Coughing is your body’s way of clearing your airways of mucus and irritants. Most coughs will resolve without treatment in two to three weeks.
But if your cough lasts longer than three weeks, or you have other worrying symptoms, you should see a doctor.
Coughs can either be dry or productive. A dry cough is often described as a ‘tickly cough’, where no mucus is produced. A productive cough is a cough which produces mucus (phlegm).
A cough that lasts less than three weeks is usually the result of a common virus, like the cold or flu, and is rarely a cause for concern.
Keep reading to find out more about the different causes of coughs, how to treat them, and when to see a doctor.
Common causes of acute coughs
An acute cough is a cough that lasts for less than three weeks but tends to improve after one week.
Other causes of an acute cough include:
- Upper respiratory tract infections - these are the most common cause. They usually get better within a week without treatment, and symptoms can last up to three weeks
- Lower respiratory tract infection - these are less common and can be more serious. They can lead to conditions such as bronchitis or pneumonia
- Irritants - if you breathe in something like chemical fumes or smoke it can irritate your airways and cause a cough
Common causes of subacute coughs
A subacute cough is a cough that lasts for more than three weeks (acute cough) but less than eight weeks (chronic cough).
There are different causes of a subacute cough, such as:
- When your airways are still swollen and irritated following an infection. Even though the germs are gone, your cough remains. This is known as airway hyperresponsiveness
- Whooping cough, which causes a persistent dry cough
- Other infections like tuberculosis
Common causes of chronic coughs
A chronic cough is a cough that lasts for more than eight weeks. This type of cough can result from a number of different conditions, such as:
- Postnasal drip - when your nose produces too much mucus, which drips down the back of your throat. This can be caused by allergies, hay fever, nasal polyps, and infections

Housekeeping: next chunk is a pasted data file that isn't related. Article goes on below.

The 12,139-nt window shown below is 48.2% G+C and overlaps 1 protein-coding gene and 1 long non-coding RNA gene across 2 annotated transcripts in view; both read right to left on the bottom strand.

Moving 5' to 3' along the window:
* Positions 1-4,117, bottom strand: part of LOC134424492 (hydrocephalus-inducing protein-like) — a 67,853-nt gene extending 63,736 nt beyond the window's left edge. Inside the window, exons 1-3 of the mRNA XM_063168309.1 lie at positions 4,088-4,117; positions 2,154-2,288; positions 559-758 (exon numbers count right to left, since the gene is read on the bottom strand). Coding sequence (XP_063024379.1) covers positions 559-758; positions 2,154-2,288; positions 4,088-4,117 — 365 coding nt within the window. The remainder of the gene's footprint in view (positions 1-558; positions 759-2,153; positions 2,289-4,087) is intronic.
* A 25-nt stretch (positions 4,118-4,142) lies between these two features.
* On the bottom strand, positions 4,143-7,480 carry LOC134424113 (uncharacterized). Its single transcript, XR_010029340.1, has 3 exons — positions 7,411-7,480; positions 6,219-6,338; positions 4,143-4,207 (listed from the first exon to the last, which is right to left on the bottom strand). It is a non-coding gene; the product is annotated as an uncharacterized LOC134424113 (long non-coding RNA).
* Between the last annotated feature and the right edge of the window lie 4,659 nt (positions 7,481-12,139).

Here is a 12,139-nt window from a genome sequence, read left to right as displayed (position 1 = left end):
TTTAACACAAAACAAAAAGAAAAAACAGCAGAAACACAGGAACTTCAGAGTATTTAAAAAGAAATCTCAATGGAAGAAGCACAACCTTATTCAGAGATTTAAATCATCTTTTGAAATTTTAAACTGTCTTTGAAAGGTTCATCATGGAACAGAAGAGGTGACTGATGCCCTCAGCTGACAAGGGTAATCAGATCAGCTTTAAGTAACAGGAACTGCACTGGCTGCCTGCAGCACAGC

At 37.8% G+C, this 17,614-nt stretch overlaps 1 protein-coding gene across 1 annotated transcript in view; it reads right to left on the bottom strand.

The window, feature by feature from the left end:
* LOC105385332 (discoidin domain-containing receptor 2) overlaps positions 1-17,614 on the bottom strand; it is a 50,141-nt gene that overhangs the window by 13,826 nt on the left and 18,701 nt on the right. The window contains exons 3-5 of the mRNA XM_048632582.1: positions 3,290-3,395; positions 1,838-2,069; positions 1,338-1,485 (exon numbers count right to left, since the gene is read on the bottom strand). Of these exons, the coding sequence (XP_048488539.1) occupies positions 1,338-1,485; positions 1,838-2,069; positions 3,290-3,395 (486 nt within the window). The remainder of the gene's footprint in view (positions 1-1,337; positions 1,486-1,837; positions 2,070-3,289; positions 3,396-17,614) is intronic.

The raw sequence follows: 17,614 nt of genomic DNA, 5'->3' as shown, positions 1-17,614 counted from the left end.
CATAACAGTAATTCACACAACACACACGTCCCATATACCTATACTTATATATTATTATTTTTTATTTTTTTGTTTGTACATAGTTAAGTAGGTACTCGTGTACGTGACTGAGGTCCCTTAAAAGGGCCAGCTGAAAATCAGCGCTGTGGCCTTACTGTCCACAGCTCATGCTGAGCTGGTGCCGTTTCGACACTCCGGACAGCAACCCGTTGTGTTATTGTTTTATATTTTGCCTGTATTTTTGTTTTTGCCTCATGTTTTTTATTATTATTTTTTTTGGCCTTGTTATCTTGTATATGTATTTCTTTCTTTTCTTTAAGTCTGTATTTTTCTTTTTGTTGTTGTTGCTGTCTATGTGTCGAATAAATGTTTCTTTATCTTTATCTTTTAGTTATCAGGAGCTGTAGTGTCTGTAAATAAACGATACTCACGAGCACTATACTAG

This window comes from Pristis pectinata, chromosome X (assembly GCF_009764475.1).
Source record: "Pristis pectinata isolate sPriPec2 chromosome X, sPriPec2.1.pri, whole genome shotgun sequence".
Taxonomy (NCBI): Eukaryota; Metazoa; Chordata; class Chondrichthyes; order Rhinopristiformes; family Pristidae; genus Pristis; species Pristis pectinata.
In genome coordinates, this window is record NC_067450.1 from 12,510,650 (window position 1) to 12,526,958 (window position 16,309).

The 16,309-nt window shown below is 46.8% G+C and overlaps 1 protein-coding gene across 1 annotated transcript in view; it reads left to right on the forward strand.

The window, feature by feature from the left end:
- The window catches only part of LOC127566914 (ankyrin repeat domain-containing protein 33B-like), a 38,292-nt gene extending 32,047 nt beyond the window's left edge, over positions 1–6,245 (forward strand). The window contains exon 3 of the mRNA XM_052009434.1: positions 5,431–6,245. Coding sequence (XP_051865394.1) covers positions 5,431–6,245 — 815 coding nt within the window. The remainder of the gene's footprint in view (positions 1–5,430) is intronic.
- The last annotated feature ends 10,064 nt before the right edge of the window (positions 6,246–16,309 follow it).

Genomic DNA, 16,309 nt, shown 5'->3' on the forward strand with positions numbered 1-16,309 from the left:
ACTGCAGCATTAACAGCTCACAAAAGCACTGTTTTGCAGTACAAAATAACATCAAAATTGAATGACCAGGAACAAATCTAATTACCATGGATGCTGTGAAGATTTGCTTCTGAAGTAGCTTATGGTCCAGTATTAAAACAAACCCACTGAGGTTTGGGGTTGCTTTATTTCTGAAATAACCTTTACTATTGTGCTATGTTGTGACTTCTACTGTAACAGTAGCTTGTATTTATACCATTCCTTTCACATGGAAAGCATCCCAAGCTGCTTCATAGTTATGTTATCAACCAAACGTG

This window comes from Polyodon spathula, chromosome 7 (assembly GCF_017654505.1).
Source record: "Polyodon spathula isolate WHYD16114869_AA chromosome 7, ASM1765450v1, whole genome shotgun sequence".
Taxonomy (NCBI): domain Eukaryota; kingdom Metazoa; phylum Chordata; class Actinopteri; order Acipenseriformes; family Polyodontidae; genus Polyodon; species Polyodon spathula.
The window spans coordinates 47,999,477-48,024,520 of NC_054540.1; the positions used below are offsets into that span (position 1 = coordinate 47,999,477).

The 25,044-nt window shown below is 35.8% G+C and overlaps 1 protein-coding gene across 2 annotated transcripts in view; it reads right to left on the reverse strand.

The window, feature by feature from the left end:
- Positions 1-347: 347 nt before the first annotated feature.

- Acid reflux - this is when acid from the stomach flows up into the airways
- Asthma - undiagnosed or poorly controlled asthma
- Medication - certain medications such as angiotensin-converting enzyme (ACE) inhibitor medicines
- Chronic obstructive pulmonary disease (COPD), a lung disease that primarily affects smokers, and can also cause breathlessness
- Irritants, such as smoke
Less common causes of chronic coughs
- Foreign bodies - food or other objects that have gone down your windpipe instead of your food pipe can cause you to cough
- Lung cancer - in some cases lung cancer can cause a cough. This is more likely if you are a smoker
- Cystic fibrosis - this is a genetic condition that affects the lungs and causes a chronic cough
- Pneumothorax - this is when air gets trapped in the chest, outside of the lungs
- Bronchiectasis - this condition causes your airways to widen and produce excess mucus
- Pulmonary embolism - this is a blood clot in your lungs
What to expect from a cough
There are two types of cough, a dry cough, which is a tickly cough in the back of your throat that doesn’t produce any mucus, and a productive cough, which is a chesty cough that does produce mucus.
A dry cough will usually last around 2-3 weeks, and is likely caused by an upper respiratory tract infection.
Most adults will experience an acute cough two to five times a year. It is rarely a cause for concern, and should get better without specific treatment.
However, a chronic cough might suggest an underlying lung condition. You should see a doctor if your cough lasts for longer than three weeks.
Mild, acute coughs don’t always require treatment, and most will resolve on their own. You should try to rest and drink plenty of fluids, including warm water with lemon and honey.
If your cough is caused by a specific illness, then you will need to treat the condition to resolve the cough.
When to see a doctor
Most coughs only last a few days to a few weeks and they are usually caused by a common virus. However, you should see a doctor about your cough if:
- You have had it for more than three weeks
- Your cough is very bad or is getting worse
- You have chest pain
- You’re also experiencing unexpected weight loss
- You have swollen glands
- You are struggling to breathe
- You have a weakened immune system
If you are coughing up blood you should see a doctor immediately.
Coughs can linger, but usually there’s nothing to worry about.
Remember, if your cough is caused by a virus, then antibiotics won’t help. Instead, stay hydrated, and get plenty of rest and relaxation.
If your cough lasts longer than three weeks you should see a doctor. You should also see a doctor if you experience any other worrying symptoms.